In the mid-1980s NEC introduced CCIS — Common Channel Inter-Office Signaling — for networking PBXs together. This allowed users at remote sites to enjoy all the benefits of the telephone system, including industry-specific customized applications, even though they were not directly connected to a centrally located PBX.

CCIS was based on the telephony standard SS7, which allowed out-of-band call control signaling. CCIS did this and more; it also passed the messaging necessary for the PBX-to-PBX networking, which allowed the PBXs to communicate with each other and provided the rich set of common features to users at multiple sites. The result - more efficient and cost-effective teamwork.

By the early 1990s a new transport networking technology called Asynchronous Transfer Mode (ATM, see Data Networking) was bringing into prominence the notion of converged networking. The idea was simple yet compelling. An enterprise's data network was completely separate from its voice network, and both of these were distinct from its video network, if required.

Why not run both (or all three) across the same network? This kind of network integration offers savings on several levels:

  • Pay for one backbone infrastructure instead of two (or three);

  • Pay for network management of one network instead of two or three;

  • Pay for one group of technical personnel instead of two or three.

The extraordinary proliferation of the Internet during this same time period generated the widespread use of the Internet Protocol (IP) for data transport. The "seed" of convergence planted by ATM was nourished by IP which subsequently gave birth to the ideal of IP Telephony:

Ship all voice traffic and its requisite signaling across the same IP packet network as data traffic in order to realize the cost savings of convergence.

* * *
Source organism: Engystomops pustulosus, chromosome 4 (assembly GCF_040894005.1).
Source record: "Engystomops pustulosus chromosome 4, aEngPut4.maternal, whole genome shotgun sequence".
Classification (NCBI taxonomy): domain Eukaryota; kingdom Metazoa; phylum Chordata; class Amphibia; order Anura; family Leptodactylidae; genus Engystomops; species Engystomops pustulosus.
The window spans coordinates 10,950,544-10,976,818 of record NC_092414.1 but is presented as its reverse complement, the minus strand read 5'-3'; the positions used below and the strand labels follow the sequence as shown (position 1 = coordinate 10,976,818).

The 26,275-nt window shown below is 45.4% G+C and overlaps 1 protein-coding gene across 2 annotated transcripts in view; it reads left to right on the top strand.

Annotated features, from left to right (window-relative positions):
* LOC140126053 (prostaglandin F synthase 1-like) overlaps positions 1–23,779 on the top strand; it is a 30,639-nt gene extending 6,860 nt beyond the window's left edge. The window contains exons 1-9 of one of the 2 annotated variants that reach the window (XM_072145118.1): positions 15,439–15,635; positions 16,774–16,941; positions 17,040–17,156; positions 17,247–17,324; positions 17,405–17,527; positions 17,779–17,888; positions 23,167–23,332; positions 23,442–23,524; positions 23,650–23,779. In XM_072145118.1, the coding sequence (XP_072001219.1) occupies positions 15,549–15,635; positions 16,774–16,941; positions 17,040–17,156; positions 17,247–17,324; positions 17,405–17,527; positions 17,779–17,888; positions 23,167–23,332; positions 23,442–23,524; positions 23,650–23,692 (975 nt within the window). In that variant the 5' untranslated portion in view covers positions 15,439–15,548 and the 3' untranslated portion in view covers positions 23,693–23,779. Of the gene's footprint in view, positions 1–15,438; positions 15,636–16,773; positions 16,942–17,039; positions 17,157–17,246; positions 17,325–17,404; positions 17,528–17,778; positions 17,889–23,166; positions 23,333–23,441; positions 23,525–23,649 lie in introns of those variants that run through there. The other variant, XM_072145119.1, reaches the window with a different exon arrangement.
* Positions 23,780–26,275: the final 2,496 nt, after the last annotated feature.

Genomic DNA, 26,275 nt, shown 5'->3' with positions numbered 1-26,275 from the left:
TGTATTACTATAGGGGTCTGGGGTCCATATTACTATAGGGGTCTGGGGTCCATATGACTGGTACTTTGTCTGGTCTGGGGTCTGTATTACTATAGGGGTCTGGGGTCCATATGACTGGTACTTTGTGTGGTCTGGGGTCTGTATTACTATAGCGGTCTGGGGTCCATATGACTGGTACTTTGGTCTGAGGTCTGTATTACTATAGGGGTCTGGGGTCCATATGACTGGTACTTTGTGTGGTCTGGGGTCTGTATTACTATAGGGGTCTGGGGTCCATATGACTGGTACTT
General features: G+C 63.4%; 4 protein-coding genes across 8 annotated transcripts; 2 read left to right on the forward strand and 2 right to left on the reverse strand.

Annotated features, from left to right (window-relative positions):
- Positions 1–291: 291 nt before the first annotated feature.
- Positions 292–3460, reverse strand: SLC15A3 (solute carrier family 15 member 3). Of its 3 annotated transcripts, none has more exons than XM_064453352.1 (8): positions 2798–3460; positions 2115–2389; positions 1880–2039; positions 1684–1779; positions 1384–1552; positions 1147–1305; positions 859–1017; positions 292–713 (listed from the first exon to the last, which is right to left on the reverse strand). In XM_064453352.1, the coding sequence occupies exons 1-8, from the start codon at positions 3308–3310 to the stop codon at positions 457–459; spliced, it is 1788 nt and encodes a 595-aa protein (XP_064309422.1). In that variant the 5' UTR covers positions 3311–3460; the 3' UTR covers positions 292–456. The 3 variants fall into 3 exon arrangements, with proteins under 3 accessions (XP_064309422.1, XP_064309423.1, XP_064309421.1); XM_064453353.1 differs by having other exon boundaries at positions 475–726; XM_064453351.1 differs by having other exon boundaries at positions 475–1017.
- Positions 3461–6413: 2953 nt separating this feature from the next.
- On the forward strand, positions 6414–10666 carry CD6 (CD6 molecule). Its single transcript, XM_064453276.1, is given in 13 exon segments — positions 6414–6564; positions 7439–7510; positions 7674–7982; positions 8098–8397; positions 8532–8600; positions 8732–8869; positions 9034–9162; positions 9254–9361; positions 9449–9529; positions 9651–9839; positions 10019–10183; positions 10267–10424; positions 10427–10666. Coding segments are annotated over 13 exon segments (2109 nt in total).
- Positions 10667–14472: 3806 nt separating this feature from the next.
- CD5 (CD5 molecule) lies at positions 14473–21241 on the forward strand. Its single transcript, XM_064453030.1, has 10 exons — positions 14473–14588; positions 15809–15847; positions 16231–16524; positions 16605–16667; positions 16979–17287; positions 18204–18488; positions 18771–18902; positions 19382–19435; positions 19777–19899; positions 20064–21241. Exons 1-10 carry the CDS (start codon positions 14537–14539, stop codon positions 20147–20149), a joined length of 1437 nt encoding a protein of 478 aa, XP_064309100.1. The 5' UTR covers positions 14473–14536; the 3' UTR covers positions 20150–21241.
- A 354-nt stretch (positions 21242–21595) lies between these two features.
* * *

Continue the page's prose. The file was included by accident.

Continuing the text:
In anticipation of IP Telephony and the migration to packet switching, NEC in 1997 introduced Fusion Call Control Signaling (FCCS), which delivers even more multinode feature transparency than CCIS, but does so via packet switching rather than Time Division Multiplexing (TDM), the technology of traditional telephony. This put NEC in an ideal position to offer the transition to IP Telephony as a migratory evolution rather than as a forklift revolution. This evolutionary path is one of the major elements contained in NEC's Enterprise Open Network — NEON.

Another element under our NEON promise is our commitment to deliver these solutions in an Open network. An open network means a multi-vendor network, and to enhance such a network NEC supports a growing list of Q.SIG features and services. Q.SIG is the popular name given to a set of global ISDN Private Networking standards that allow different vendor systems to inter-operate and deliver a common set of transparent features.

But the promise of NEON calls for adding value to an open network. Thus, we have added the capability to transport CCIS call control and voice channels over Q.SIG network, maintaining a higher level of NEC's feature transparency even as the multi-vendor network is built around and among the CCIS nodes. Yet another element of NEC's commitment to Communications without Compromise.

40 Oser Ave., Suite 5, Hauppauge, NY 11788 - 631-952-1000 ext 181